Prime Minister Naftali Bennett doesn't plan to move to the official Jerusalem residence for at least another six months, the state told the High Court of Justice, in response to a petition by the premier's neighbors in Ra'anana regarding demonstrations held near their homes.
The Jerusalem residence is expected to undergo major renovations lasting at least six months, the state said.
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Bennett does not intend on moving to the official residence on Balfour Street and the renovations will be done “for security and maintenance reasons,” the state said in its response, noting that Former Prime Minister Benjamin Netanyahu’s family frequently complained about its dilapidated condition.
In response to numerous demonstrations held near Bennett’s private home in Ra’anana, his neighbors petitioned the High Court of Justice asking that the police clamp down on the demonstrations, or in the alternative, that they be allowed to take place near the official residence only.
On the heels of the protests, the police issued guidelines and restrictions aimed at minimizing disruption to the neighbors' way of life, and have limited the frequency of protests to a certain number of times per week and to certain hours only.
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In its response to the suit, the state seeks to keep in place the police framework whereby protests are only allowed a few hundred meters from Bennett’s home, saying this is “reasonable, proportionate and appropriately balances freedom of expression and the right to protest with the need to preserve public order.”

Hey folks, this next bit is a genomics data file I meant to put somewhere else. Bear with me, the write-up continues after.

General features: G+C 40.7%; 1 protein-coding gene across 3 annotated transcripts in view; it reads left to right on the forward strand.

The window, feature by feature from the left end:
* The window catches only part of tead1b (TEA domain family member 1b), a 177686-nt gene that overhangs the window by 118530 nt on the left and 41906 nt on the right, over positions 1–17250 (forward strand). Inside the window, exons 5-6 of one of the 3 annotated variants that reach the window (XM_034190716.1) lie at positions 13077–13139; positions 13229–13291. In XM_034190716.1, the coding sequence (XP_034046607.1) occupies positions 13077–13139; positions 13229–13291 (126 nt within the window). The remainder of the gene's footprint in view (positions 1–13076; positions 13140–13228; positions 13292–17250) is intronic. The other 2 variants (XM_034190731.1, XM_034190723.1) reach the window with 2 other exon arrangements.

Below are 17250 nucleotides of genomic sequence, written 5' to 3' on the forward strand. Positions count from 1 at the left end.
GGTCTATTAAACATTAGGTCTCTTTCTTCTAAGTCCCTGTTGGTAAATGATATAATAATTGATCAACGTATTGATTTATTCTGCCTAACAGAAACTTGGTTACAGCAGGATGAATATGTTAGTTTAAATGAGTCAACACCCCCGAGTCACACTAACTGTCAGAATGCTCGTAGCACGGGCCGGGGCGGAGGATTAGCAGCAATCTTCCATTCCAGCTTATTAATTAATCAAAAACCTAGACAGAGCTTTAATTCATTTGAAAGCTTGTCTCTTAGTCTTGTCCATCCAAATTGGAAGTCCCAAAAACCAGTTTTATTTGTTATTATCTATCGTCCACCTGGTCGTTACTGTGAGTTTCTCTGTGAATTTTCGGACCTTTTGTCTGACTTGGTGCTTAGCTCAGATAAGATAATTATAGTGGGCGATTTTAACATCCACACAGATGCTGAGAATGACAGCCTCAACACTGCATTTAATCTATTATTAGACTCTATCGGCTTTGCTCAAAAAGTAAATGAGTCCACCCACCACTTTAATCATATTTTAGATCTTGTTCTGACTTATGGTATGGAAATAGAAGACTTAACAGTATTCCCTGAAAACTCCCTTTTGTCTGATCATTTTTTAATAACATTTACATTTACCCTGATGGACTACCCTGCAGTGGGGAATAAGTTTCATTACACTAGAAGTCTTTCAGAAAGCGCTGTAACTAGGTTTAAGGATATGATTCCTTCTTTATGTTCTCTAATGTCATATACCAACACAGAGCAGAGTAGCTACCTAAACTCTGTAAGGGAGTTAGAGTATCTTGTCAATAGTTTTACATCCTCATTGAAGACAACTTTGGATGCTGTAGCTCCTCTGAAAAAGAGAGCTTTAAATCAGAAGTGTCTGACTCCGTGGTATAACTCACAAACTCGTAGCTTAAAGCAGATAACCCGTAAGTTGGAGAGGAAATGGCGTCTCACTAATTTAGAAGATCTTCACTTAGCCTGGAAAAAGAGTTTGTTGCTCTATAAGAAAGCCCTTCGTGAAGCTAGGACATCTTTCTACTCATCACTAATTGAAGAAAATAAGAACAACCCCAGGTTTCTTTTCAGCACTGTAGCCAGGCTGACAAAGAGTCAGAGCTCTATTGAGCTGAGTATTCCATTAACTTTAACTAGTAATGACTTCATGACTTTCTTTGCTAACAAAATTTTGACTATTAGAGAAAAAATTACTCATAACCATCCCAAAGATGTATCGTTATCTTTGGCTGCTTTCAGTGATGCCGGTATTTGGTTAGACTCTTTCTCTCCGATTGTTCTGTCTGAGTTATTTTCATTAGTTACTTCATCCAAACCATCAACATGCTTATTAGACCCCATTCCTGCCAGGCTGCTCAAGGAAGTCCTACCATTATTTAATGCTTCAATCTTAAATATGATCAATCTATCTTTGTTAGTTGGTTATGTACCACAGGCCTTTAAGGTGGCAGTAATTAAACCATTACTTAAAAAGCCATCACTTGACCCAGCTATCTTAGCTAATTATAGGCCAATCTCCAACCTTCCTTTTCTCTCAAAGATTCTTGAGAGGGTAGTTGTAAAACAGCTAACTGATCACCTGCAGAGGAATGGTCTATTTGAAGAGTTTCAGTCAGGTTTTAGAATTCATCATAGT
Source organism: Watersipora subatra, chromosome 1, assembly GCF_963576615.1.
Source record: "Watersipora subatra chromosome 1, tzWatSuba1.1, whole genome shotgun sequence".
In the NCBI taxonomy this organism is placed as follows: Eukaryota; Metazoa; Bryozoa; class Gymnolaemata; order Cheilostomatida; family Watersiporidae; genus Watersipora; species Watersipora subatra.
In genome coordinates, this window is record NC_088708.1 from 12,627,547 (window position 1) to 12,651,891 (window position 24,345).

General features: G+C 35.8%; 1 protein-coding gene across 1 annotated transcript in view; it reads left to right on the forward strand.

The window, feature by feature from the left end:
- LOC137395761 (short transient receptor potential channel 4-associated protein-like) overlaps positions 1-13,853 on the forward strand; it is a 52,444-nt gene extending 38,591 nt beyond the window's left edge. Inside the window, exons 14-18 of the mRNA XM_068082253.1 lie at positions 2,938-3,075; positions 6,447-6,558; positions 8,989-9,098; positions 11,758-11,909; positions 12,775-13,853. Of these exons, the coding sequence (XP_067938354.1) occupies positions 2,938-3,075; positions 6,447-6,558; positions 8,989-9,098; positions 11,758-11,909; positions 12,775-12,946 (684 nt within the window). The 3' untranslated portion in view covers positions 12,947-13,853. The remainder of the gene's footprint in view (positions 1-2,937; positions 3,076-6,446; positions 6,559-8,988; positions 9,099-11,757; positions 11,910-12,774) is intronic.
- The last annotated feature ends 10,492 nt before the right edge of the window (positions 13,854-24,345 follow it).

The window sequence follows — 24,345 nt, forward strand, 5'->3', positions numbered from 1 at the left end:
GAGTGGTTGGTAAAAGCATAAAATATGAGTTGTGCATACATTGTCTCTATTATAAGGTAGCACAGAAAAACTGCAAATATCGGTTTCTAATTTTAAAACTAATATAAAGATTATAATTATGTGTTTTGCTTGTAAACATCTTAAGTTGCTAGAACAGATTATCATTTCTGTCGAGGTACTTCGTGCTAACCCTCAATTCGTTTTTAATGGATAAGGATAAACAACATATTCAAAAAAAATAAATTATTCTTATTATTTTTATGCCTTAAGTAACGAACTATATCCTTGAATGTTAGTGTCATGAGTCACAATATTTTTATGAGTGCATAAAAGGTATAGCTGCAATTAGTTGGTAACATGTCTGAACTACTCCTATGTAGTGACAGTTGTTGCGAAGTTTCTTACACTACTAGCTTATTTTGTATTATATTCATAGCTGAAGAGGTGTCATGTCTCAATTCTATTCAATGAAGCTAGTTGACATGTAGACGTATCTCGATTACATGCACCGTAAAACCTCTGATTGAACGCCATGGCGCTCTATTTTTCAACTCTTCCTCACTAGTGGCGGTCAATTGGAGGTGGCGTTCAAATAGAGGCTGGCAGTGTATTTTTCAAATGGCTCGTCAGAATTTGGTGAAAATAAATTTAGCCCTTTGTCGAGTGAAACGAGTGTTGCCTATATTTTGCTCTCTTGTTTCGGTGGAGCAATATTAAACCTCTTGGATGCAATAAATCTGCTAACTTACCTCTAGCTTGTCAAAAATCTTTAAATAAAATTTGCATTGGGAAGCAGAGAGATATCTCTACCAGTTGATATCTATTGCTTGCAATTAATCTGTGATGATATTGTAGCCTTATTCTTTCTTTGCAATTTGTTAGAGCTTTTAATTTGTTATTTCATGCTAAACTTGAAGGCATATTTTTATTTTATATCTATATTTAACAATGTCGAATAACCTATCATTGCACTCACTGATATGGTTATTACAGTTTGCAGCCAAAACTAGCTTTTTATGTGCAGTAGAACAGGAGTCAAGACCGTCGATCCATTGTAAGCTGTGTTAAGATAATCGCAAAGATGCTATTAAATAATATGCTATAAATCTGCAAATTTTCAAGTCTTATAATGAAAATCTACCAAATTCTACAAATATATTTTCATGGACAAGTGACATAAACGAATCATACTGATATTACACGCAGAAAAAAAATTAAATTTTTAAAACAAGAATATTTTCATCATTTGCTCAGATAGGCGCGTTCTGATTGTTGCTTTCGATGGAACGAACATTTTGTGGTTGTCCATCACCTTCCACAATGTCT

The filings reveal that at the largest of the demonstrations held near Bennett’s house on Tsifman Street in Ra’anana about 300 people were in attendance.
“According to the police’s impression, so far the demonstrations have been conducted according to the framework and the demonstrators are following the police’s instructions. Usually, between 50 to 90 people participate in the protests... when the police are of the opinion that the noise is unreasonable, they ask the protesters to lower the volume of the amplification and the impression of the police officials on the ground is that the protesters so far have generally agreed to this request,” said the government in its response.
In response to the petitioners’ claims that police horse manure was not collected at the end of the demonstrations, creating an additional nuisance, the government admitted to such, characterizing it as “an accident and certainly not a result of the policy," and added that the matter is being handled by the relevant authorities.